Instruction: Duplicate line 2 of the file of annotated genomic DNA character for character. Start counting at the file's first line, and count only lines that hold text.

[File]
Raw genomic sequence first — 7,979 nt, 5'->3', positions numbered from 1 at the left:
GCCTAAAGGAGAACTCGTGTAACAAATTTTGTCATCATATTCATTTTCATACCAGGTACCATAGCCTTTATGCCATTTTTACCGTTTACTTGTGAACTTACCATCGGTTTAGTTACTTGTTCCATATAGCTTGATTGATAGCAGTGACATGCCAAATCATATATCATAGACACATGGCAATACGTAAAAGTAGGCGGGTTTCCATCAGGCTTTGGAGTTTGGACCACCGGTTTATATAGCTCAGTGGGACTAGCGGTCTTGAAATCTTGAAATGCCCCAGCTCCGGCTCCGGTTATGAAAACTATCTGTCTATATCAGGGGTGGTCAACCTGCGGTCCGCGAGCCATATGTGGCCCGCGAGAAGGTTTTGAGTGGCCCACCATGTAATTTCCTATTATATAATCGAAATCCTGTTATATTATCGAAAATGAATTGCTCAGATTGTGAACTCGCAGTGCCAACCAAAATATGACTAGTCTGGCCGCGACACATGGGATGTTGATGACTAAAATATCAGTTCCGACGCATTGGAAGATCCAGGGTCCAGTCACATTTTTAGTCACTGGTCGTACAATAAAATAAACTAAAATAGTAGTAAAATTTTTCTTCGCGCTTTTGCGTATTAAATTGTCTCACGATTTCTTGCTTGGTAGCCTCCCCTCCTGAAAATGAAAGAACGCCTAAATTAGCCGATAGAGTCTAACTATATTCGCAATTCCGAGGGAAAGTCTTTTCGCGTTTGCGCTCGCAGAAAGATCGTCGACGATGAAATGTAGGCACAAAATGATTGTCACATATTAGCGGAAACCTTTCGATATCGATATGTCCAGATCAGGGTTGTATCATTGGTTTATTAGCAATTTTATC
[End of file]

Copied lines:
GCCTAAAGGAGAACTCGTGTAACAAATTTTGTCATCATATTCATTTTCATACCAGGTACCATAGCCTTTATGCCATTTTTACCGTTTACTTGTGAACTTACCATCGGTTTAGTTACTTGTTCCATATAGCTTGATTGATAGCAGTGACATGCCAAATCATATATCATAGACACATGGCAATACGTAAAAGTAGGCGGGTTTCCATCAGGCTTTGGAGTTTGGACCACCGGTTTATATAGCTCAGTGGGACTAGCGGTCTTGAAATCTTGAAATGCCCCAGCTCCGGCTCCGGTTATGAAAACTATCTGTCTATATCAGGGGTGGTCAACCTGCGGTCCGCGAGCCATATGTGGCCCGCGAGAAGGTTTTGAGTGGCCCACCATGTAATTTCCTATTATATAATCGAAATCCTGTTATATTATCGAAAATGAATTGCTCAGATTGTGAACTCGCAGTGCCAACCAAAATATGACTAGTCTGGCCGCGACACATGGGATGTTGATGACTAAAATATCAGTTCCGACGCATTGGAAGATCCAGGGTCCAGTCACATTTTTAGTCACTGGTCGTACAATAAAATAAACTAAAATAGTAGTAAAATTTTTCTTCGCGCTTTTGCGTATTAAATTGTCTCACGATTTCTTGCTTGGTAGCCTCCCCTCCTGAAAATGAAAGAACGCCTAAATTAGCCGATAGAGTCTAACTATATTCGCAATTCCGAGGGAAAGTCTTTTCGCGTTTGCGCTCGCAGAAAGATCGTCGACGATGAAATGTAGGCACAAAATGATTGTCACATATTAGCGGAAACCTTTCGATATCGATATGTCCAGATCAGGGTTGTATCATTGGTTTATTAGCAATTTTATC